This was one of many photographs shot on a trip taken in the autumn on the West Somerset Steam Railway. Minehead is at the end of the line and was a pleasant place for a walk with the camera.
The town has its origins as far back as the Bronze and Iron Ages. At the beginning of the Second Millennium, it was held by Aelfgar, Earl of Mercia, before falling to the Normans after the 1066 conquest. A port is recorded in Minehead in the 14th century, and it was a busy trading centre in the medieval era. It lost this use in the 20th century, as larger and deeper ports were needed, though some maritime leisure trade persisted. It is now largely a holiday destination and retirement place.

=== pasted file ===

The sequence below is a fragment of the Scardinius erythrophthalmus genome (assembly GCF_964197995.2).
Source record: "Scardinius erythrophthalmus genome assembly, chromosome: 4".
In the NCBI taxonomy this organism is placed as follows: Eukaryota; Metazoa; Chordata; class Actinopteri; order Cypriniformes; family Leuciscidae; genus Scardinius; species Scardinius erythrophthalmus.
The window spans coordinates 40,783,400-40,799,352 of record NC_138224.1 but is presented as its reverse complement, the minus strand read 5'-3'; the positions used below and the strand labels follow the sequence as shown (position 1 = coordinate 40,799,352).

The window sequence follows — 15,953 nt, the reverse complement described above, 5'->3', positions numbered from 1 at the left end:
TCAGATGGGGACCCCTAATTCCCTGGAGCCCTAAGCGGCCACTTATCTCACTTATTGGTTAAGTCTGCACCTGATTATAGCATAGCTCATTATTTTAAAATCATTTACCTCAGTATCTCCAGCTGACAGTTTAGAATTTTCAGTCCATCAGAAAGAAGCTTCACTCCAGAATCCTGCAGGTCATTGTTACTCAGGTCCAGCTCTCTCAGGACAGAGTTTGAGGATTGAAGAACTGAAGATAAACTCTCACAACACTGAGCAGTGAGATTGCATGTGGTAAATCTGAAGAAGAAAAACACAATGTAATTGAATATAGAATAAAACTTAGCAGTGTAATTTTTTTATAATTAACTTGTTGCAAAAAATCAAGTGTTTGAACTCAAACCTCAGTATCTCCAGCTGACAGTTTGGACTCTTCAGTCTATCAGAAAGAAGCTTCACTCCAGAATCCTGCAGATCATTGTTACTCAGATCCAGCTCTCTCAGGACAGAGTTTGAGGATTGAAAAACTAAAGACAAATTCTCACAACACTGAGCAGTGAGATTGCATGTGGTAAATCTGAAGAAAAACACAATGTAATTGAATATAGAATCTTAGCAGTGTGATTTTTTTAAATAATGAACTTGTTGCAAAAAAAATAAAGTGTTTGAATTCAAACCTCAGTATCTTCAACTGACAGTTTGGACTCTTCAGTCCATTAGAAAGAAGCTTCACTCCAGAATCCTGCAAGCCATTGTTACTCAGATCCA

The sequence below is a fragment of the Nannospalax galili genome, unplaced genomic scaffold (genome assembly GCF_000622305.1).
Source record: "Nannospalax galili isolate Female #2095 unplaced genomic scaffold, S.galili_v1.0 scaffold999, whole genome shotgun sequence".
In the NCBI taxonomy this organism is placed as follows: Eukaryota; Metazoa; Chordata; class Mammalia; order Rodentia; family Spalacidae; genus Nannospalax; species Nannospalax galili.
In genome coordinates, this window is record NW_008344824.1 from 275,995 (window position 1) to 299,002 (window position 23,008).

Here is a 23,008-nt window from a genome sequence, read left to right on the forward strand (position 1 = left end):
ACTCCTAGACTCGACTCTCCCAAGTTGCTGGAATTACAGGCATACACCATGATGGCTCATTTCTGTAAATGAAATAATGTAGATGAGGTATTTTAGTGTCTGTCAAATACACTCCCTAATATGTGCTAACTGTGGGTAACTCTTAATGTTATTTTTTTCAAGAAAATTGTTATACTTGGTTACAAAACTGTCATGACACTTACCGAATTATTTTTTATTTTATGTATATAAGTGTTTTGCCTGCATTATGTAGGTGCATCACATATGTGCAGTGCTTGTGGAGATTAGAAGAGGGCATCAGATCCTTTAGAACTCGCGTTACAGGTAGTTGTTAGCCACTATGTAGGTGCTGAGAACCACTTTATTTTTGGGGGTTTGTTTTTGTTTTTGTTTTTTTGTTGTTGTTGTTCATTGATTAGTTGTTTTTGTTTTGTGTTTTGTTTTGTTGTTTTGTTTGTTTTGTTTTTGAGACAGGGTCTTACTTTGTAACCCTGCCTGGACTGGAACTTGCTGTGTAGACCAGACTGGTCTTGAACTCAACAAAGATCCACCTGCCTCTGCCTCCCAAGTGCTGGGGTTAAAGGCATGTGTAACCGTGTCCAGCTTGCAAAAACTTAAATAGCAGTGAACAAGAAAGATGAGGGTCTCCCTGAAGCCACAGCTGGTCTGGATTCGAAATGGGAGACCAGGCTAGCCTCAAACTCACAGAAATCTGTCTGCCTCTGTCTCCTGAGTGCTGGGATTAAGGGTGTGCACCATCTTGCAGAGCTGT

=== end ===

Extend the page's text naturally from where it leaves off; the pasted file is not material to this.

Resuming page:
As regards the photograph itself: I have used a wide-angle setting – 18mm – to capture the breadth of the dock area and to create a sense of exaggerated perspective, which is already marked by the converging lines of dark seaweed and I think is one of the main appeals of the scene. For the same reason, I have desaturated the colours and introduced vignetting, to amplify the contrast between the edges and centre, to create a greater sense of depth.